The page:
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The European Immigration Crisis
EU Leaders Struggle to Save Floundering Migrant Policy

The EU seems as flummoxed as ever on refugee policy. Sweden, the self-proclaimed “humanitarian superpower” whose generous welfare state has helped draw migrants northward, is closing its borders. The closure is supposedly temporary, but can be extended; if such closures in Sweden and elsewhere persist, they would spell the end of the Schengen Zone system

Meanwhile, European leaders are meeting once again to discuss the migrant crisis, this time in Malta. This meeting, scheduled this past April before the crisis in Syria became acute, was meant to address migration flows from Africa. The EU pledged €3.6 billion to African countries in various aid packages, which includes a €1.8 billion “trust fund” that was set up earlier to address “root causes” of migration. Only €30 million has so far been actually delivered to the fund, however, and African countries are said to be balking at the total pledged, given that €3 billion for coping with migrant issues was promised to Turkey alone at an earlier meeting.

The clear message to potential refugees and migrants is to move fast while you can. Sooner or later the current relatively open policies will be terminated by voter outrage, so get in during the interval in which the Eurocrats are dithering and helplessly wringing their hands.

It appears to be a message the migrants can intuit better than Europe’s leaders. Last week the Wall Street Journal profiled a camp of migrants in Morocco, and the piece captured this reality well:

Everyone here is trying to make it to Europe—and everyone has stories of failed attempts and new plans they hope will succeed.

“We’ve tried everything and we’ll continue to try anything,” said the house manager, known as “the chief,” as he piled chewed grapeseeds on a cardboard box used as a table. “The door to Europe is closing and we may be missing our chance, but no one is giving up. More come every week,” he said.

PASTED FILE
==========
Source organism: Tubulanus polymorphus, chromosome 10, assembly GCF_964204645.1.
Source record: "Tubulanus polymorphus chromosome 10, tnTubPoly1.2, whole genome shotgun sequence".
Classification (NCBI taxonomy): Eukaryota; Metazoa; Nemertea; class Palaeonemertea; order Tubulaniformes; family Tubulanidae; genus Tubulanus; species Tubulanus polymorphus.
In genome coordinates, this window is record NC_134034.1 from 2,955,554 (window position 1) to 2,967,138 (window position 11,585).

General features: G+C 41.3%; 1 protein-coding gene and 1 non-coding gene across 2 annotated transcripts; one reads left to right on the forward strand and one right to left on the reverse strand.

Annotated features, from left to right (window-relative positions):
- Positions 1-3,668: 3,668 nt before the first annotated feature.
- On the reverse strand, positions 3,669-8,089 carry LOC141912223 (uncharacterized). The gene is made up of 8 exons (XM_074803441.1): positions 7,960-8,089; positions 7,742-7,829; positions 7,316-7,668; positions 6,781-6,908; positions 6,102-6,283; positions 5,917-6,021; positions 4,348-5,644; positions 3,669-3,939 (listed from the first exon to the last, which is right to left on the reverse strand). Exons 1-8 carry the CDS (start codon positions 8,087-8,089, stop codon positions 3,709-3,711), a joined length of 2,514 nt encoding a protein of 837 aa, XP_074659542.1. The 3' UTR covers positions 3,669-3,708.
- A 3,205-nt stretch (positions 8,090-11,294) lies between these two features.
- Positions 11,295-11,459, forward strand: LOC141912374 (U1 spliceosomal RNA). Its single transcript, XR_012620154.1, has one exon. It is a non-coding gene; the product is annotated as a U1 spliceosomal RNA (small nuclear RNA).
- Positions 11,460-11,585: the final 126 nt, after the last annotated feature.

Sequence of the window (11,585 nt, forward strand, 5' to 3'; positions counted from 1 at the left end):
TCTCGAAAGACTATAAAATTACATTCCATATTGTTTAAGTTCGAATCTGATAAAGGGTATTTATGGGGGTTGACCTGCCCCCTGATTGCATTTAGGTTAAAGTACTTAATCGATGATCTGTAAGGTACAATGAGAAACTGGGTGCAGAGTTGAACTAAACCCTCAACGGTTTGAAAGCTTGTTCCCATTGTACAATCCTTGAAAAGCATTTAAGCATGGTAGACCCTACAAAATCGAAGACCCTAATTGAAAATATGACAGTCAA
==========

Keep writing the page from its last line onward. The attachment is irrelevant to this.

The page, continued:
The journey from countries further south in Africa, such as the Ivory Coast (from where some of the migrants profiled came), to Morocco is both dangerous and expensive. It would save migrants much heartache if the European leaders could more clearly telegraph their intentions and resolve. But that’s asking too much: In order to do that, they would have to have figured out what they want, and what they were willing to do to get it.

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  • Andrew Allison

    As I have commented previously, the Schengen right of free passage applies ONLY to legal residents of one of the signatory countries. Actions taken with respect to would-be residents are irrelevant to Schengen.

    • Jim__L

      Logistically speaking, Schengen was to reduce transaction costs stemming from having any border crossings at all.

      If you’re checking to see whether someone is a legal resident or not, that defeats the purpose.

      • Andrew Allison

        Nope. Schengen eliminates passport controls at the common (internal) borders of the member states, not the external borders of the area. You have always had to show proof of right of residence somewhere (to which you can be sent back) when entering the Schengen area. Migrants are covered by a completely different set of rules ( In theory, a determination is made at the point of first entry to the EU; in the case of the current flood of migrants this has broken down. Processing them (deciding who stays, who goes) is a huge problem for the EU, but Schengen is irrelevant to it.

  • gabrielsyme

    Here again we see the deadly consequences of Europe’s open immigration policies. How many of these people will die attempting to navigate across the Mediterranean? How many have already died on the road to Morocco, Libya, Turkey?

    This is culpable negligence causing death – in the thousands. Merkel et al should be on trial, not lauded among the bien pensant press for their supposed compassion.

  • Mike_Hohmann

    Received from a US correspondent:
    “I watched a horrendous video tonight. I’ve read about these details over the past few years. The authorities do not appear to be concerned. The only ones concerned are the citizens.

    Is it too late? Has Europe committed suicide?
    Germany is called “the promised land”
    “We will breed children with them!”
    “Crime has skyrocketed.”
    “Test scores in schools have plummeted.”
    What a frightening video!


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